"I love you guys, you know," I said. I caught the eye of the Chief, nodded, and then walked away. Trust. It's all about trust. I made it a point to not look at them for the rest of the party.
We were ten days from the North Pole when Captain Izzard summoned me to the bridge. His request was more of a command, and his voice was terse. He addressed me, on the phone, as "Commander." I didn't need telepathy to know there was a problem.
"Sir, I have received a call from the reactor control room," he said as soon as I arrived. "An armed member of the reactor crew has taken over the control room. He has a gun, has shot two crewmembers, and is holding the rest hostage. He's threatened to scram the reactors, which would leave us dead in the water, and could quite easily result in the loss of the ship. He demands that you and Mr. Romanov report to him immediately."
"Well, I guess we need to find Jonathan," I said. I think I startled the captain.
"Do you think . . ." he said.
"Do I think I should negotiate with a terrorist? Do you think I should risk my life and Jonathan's? Yes, absolutely. My responsibility to the crew, including the cadets and my brothers, is far greater than . . . well, anything I can think of.
"And I really don't want to think, too much, because if I did, I'd probably run into a dark corner and snivel. And I don't want to do that, either."
It took only a few minutes to find Jonathan and get him to the bridge. It took even less time to brief him on the situation. It took no time at all for me to read agreement in his mind.
He took my hand, "Let's go before he does something else stupid," he said.
I pressed the access code onto the keys beside the door to the reactor control room. There was a noticeable click, but the door didn't open. I pressed the talk button on the intercom. "This is Alexander. Jonathan is with me."
A whine drew my attention to the closed-circuit television camera above the door. It pointed at Jonathan and me, and then scanned the passageway behind us. The door opened.
"Quickly!" a voice commanded.
We stepped over the sill, and heard the door close behind us.
I think I've said that the reactor area was among the cleanest on the ship, cleaner even, perhaps, than the operating suite in the medical bay. Here, the light was from harsh mercury-vapor lamps. The blood that had flowed from the two bodies on the floor looked almost black. Seven crewmembers sat, feet and arms bound with duct tape, leaning against equipment racks. In the central chair of the control console sat a man who had joined the crew just days ago—a replacement for one of the black gang whose wife had given birth, and who was on paternity leave.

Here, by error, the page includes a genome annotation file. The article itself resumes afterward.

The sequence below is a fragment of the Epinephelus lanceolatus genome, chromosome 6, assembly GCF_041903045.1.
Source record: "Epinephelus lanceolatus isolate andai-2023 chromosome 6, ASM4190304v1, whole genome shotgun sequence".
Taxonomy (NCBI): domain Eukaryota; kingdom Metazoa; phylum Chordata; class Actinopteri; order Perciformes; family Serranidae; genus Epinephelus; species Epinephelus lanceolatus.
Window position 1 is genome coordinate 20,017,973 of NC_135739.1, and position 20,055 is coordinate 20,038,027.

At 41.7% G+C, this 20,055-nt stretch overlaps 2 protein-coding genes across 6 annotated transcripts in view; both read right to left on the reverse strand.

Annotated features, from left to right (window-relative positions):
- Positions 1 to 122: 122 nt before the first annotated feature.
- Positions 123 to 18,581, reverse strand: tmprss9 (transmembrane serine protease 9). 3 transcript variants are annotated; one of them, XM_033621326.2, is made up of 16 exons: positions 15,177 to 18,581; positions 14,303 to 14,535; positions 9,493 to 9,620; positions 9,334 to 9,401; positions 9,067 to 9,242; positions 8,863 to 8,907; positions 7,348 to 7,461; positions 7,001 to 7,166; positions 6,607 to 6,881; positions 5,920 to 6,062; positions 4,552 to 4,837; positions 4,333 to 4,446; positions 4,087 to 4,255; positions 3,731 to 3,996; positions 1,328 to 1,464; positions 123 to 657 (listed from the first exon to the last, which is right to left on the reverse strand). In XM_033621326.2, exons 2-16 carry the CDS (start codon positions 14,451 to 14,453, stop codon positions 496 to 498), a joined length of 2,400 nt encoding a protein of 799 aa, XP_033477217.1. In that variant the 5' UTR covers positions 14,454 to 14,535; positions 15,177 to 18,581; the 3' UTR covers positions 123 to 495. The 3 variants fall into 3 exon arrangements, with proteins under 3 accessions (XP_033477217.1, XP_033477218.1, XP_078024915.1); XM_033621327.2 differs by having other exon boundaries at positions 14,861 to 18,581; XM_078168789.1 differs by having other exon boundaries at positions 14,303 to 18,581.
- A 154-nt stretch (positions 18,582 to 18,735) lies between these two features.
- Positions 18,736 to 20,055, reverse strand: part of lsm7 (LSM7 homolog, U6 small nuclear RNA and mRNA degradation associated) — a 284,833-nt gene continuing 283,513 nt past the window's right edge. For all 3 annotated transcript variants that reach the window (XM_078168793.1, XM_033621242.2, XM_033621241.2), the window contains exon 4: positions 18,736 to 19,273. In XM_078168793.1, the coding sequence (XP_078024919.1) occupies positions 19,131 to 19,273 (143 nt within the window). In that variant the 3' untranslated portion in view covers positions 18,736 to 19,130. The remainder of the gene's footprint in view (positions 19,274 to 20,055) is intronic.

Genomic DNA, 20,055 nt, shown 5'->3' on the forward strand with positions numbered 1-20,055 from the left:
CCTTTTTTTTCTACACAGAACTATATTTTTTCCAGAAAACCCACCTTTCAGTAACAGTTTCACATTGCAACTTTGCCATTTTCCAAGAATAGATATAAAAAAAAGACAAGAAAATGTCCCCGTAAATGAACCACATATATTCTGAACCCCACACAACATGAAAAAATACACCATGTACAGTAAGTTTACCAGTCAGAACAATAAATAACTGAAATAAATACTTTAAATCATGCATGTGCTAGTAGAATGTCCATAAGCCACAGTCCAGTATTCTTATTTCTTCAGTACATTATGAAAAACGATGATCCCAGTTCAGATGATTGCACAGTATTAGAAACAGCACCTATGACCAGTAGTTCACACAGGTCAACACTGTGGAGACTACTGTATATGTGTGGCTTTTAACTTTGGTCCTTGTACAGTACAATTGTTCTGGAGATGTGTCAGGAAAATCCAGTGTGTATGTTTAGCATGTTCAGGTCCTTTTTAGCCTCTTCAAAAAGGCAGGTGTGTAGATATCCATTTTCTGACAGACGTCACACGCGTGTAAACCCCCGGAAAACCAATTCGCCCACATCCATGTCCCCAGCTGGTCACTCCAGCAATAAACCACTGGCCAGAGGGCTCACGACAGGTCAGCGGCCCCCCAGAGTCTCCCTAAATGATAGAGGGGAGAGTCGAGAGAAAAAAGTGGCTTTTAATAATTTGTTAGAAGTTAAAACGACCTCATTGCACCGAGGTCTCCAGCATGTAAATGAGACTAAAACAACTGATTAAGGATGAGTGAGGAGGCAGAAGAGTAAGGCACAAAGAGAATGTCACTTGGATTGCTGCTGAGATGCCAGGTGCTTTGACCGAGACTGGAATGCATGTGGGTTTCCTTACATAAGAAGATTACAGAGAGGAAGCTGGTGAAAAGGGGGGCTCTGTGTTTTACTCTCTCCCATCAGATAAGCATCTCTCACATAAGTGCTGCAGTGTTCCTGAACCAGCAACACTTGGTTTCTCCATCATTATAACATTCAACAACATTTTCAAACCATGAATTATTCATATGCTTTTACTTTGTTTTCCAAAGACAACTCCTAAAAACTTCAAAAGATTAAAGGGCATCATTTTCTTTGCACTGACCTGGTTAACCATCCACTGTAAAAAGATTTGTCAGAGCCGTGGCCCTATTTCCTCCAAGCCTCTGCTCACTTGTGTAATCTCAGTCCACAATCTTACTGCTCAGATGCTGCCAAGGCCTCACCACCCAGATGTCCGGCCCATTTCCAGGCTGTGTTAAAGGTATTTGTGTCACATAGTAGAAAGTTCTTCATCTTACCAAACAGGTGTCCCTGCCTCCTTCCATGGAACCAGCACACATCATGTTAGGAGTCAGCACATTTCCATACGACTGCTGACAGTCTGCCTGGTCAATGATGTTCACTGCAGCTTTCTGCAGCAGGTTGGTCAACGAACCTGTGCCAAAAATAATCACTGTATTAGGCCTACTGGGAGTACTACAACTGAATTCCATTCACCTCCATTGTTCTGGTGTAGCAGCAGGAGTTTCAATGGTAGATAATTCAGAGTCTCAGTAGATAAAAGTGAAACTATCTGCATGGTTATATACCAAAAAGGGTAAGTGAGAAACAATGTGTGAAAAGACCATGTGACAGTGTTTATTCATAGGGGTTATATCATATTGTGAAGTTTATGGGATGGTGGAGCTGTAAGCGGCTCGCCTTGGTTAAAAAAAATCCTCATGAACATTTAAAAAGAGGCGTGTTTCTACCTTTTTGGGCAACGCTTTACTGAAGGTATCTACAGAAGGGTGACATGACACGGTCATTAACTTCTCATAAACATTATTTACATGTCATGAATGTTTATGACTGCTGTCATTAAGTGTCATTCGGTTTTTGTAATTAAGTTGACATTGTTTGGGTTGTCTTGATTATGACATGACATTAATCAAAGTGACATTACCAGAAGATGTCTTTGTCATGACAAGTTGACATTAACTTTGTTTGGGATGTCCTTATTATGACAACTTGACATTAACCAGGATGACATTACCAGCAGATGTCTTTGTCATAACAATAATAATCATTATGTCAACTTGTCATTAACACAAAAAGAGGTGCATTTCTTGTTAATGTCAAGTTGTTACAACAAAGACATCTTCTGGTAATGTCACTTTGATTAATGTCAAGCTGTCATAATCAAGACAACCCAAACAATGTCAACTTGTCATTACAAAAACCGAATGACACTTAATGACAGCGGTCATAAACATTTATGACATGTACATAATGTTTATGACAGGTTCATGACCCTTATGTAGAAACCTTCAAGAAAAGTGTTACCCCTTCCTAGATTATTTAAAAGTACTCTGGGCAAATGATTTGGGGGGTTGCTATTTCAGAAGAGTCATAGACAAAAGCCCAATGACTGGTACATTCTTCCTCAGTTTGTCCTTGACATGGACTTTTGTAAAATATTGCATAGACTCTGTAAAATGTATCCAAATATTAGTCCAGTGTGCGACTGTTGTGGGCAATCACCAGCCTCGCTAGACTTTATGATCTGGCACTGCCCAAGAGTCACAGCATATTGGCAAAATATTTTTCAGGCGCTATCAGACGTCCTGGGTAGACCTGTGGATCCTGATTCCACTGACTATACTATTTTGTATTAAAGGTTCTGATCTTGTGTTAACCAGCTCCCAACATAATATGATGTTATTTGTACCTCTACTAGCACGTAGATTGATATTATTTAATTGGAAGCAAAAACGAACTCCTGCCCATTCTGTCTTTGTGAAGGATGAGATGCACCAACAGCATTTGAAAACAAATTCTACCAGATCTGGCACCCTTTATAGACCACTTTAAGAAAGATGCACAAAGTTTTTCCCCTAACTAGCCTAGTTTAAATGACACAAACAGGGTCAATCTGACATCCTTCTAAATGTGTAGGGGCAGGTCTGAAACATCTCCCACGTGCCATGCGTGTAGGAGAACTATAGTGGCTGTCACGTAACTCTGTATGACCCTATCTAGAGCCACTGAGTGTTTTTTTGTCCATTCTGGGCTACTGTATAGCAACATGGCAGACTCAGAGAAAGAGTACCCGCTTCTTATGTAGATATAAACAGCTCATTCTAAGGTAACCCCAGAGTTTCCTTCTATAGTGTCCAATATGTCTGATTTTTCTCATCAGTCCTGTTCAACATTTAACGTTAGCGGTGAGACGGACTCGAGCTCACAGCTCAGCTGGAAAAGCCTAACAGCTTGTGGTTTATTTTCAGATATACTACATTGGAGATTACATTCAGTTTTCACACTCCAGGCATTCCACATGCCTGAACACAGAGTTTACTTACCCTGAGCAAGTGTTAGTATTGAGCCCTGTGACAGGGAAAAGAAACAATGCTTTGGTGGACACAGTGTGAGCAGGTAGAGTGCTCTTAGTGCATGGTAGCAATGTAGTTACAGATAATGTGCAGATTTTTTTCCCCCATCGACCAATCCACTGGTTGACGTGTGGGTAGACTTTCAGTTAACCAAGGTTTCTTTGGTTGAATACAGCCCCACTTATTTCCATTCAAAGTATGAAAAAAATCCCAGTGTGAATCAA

"I am Alexander Anconia," I said. "My boyfriend is Jonathan Romanov. I don't think we have met, even though we've been shipmates—"
"Shut up, dog," the man said, and waved what appeared to be an automatic pistol. I looked closely at it. German design, American manufacture, 9-mm semi-automatic pistol. He was left-handed, meaning he couldn't flip the safety without compromising his grip. Good.
Jonathan? I'll need your help, here.
The man kept talking, but I kept my attention on the weapon.
"You murdered seventy of my countrymen," he said. "Your father had the arrogance to threaten our ambassador and our leader. Your boyfriend with the Romanov name is a pretender to the throne of the despotic Tsar who was executed with his family nearly 100 years ago. Now, it is his turn to die."
The man pointed the pistol at Jonathan.
I had already thought what was needed, and thought is faster than action.
Together, Jonathan and I pushed the safety of the weapon. There was a barely audible click. The trigger would not pull. The man snarled, and reached his right hand toward the gun. Before he could take off the safety, Jonathan and I had leapt on him.